- Chris Seymour has been paid (yay!) for the Montgomery II and is currently working on the Nemera, another piece which could use some polish. As you can see below, we are in the preliminary stages:

After selecting the features I wanted, I made some dimensional changes and came up with a machine that will serve:

I will be making a few payments this Friday – to all the artists who have been waiting, thank you very much for your patience and understanding. I have actually been mowing lawns in my off time in order to come up with the spare cash. I am still catching up on the water and electric bills. Thank you again for waiting on this.


We have no airsoft games coming up, although Bill is now fit as a fiddle. Instead, I am going to play as a member of the OpFor (opposing forces) in a BattleTech game on 2 October 2010 over in Redmond, Washington. It is a bit of a drive and there is no guarantee my son can go (I believe he has another track meet) and Bill is going to spend Saturday hacking new trails at the local airsoft playing field. But we have come up with the forces we will command to fight the scurvy invading Clan scum.

Here is the list of our forces. They are all from the 3025 era, and against the superior Clan technology, they will have their work cut out for them. Our advantage? We have good armor, good strategy (at least I hope so) and numbers (the players will field six machines and three points of Elemental battle armor).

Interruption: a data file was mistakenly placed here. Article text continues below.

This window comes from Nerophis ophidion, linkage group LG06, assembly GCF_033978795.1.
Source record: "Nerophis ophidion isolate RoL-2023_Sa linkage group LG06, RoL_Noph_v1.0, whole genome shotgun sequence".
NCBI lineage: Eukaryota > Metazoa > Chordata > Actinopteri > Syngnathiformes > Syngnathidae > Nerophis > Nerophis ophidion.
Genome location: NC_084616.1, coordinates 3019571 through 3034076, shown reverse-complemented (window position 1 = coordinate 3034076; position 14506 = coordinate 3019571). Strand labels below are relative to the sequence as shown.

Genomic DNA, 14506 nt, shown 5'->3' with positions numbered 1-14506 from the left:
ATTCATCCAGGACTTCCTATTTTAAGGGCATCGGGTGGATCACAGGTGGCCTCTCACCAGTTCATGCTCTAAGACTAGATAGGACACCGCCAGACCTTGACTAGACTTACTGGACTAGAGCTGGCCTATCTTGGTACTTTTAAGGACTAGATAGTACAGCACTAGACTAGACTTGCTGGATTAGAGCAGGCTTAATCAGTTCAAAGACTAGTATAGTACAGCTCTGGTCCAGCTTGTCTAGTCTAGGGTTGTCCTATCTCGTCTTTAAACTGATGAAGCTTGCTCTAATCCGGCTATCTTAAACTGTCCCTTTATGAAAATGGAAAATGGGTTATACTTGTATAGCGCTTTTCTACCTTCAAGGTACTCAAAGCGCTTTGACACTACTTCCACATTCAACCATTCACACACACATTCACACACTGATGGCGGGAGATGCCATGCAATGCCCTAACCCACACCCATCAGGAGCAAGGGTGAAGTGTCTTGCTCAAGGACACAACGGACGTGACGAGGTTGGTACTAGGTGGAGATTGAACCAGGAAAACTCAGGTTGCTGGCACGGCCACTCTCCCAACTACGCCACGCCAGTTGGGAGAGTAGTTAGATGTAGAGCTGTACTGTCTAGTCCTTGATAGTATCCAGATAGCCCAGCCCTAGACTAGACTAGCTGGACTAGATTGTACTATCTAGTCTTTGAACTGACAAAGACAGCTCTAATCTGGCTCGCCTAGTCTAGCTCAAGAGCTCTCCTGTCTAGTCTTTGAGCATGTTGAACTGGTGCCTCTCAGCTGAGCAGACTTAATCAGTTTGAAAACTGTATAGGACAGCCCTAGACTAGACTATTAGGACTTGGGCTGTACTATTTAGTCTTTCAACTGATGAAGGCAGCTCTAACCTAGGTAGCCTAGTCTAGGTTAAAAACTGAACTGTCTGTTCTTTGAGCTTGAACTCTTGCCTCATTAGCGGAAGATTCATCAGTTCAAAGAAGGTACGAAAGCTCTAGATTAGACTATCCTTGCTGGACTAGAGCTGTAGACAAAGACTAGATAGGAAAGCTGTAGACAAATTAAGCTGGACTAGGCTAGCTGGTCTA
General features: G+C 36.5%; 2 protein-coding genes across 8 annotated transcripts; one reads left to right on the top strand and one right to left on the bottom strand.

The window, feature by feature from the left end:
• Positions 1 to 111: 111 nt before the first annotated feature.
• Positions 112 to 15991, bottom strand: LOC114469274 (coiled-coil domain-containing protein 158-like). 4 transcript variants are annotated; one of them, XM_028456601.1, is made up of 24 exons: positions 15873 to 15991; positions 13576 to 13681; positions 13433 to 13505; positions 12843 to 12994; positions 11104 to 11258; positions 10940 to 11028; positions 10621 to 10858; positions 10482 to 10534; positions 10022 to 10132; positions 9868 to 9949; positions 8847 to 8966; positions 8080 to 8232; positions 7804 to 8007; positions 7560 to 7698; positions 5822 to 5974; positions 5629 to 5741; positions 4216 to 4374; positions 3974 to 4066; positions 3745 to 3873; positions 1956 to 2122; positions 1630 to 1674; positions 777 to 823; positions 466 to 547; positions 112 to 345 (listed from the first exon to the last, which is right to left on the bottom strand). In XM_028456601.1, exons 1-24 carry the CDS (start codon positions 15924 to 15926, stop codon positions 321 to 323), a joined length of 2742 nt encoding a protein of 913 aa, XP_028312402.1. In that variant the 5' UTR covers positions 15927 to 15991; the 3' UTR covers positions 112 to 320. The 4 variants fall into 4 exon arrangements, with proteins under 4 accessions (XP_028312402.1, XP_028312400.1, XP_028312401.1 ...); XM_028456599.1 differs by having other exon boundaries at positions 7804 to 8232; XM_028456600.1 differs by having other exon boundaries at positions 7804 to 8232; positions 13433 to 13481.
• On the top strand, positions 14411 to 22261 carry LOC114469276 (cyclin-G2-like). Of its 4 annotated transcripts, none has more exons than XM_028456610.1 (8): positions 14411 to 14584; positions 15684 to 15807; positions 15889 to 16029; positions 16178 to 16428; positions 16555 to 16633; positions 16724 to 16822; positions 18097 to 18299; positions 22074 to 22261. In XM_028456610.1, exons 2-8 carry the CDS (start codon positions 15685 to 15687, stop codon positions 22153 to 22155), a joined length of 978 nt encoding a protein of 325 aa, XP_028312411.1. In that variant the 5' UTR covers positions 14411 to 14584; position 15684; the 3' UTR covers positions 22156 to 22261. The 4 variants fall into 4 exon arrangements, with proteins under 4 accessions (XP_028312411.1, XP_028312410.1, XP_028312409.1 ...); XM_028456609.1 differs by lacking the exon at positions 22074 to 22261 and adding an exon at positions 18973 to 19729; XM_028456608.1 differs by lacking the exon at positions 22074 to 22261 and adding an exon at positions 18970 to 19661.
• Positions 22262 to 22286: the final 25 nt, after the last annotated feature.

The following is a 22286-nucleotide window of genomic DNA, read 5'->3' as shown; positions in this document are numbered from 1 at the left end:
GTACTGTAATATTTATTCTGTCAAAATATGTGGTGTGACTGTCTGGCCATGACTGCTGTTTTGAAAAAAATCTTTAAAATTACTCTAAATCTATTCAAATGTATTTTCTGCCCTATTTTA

Recommended OpFor Composition for 2 October 2010 –
Draconis Combine forces against invading Clans (3050)

Lance 1 – Vehicles – Total BV1 = 2,158

Goblin SRM Tank – Tracked, 4/6, 3 SRM-6, 1 MG – excellent armor – (BV1 – 371)
Goblin SRM Tank – Tracked, 4/6, 3 SRM-6, 1 MG – excellent armor – (BV1 – 371)
Drillson Heavy Hover Tank – 9/14, 1 LL, 1 LRM-10, 2 SRM-2, 2 MG – good armor – (BV1 – 708)
Drillson Heavy Hover Tank – 9/14, 1 LL, 1 LRM-10, 2 SRM-2, 2 MG – good armor – (BV1 – 708)

Lance 2 – ‘Mechs – Total BV1 = 4,904

Atlas AS7-D – 3/5/0, AC20, LRM-20, 4 ML, 1 SRM-6 – excellent armor (BV1- 1,561)
Grand Dragon – 5/8/0, PPC, LRM-10, 3 ML – good armor (BV1 – 997)
Victor VTR-9B – 4/6/4, AC20, 2 ML, 1 SRM-4 – fair armor (BV1 – 1,173)
Victor VTR-9B – 4/6/4, AC20, 2 ML, 1 SRM-4 – fair armor (BV1 – 1,173)

Lance 3 – ‘Mechs – Total BV1 = 3,630

Hunchback HBK-4P – 4/6/0, 8 ML, 1 SL – excellent armor (BV1 – 960)
Hunchback HBK-4P – 4/6/0, 8 ML, 1 SL – excellent armor (BV1 – 960)
Hunchback HBK-4G – 4/6/0, 1 AC20, 2 ML, 1 SL – excellent armor (BV1 – 855)
Hunchback HBK-4G – 4/6/0, 1 AC20, 2 ML, 1 SL – excellent armor (BV1 – 855)

Opfor BV1 – 10,692 – exactly!

The reason I noted the total BV1 is because it matches – exactly - that of our opponents and is the limit posed by the OpFor leader. This was totally an accident, a weird sort of coincidence. I was simply selecting the machines available that would do the job.

Using BattleMechs in Lance Strength

Chris Snider, our OpFor leader, expressed surprise at all the Hunchbacks. I pointed out that in ten years of playing this game, I have never once seen any unit deployed in lance strength. Ever! Very strange, I must say, but this will probably be the first time our opponents have seen this as well. The strange part is that in the game of BattleTech, the lance of four is a standard deployment configuration.

Quite a few of the machines in BattleTech, both ‘Mech and Vehicle, were meant to be deployed in groups of four. And a lot of the complaints I have heard over the years about certain designs (such as the Capellan’s Vindicator BattleMech) stem from attempts to use that machine either singly or in pairs. It does no good to explain that such machines, while mediocre at first glance, really come into their own in lance strength. You have to show people how to properly use them.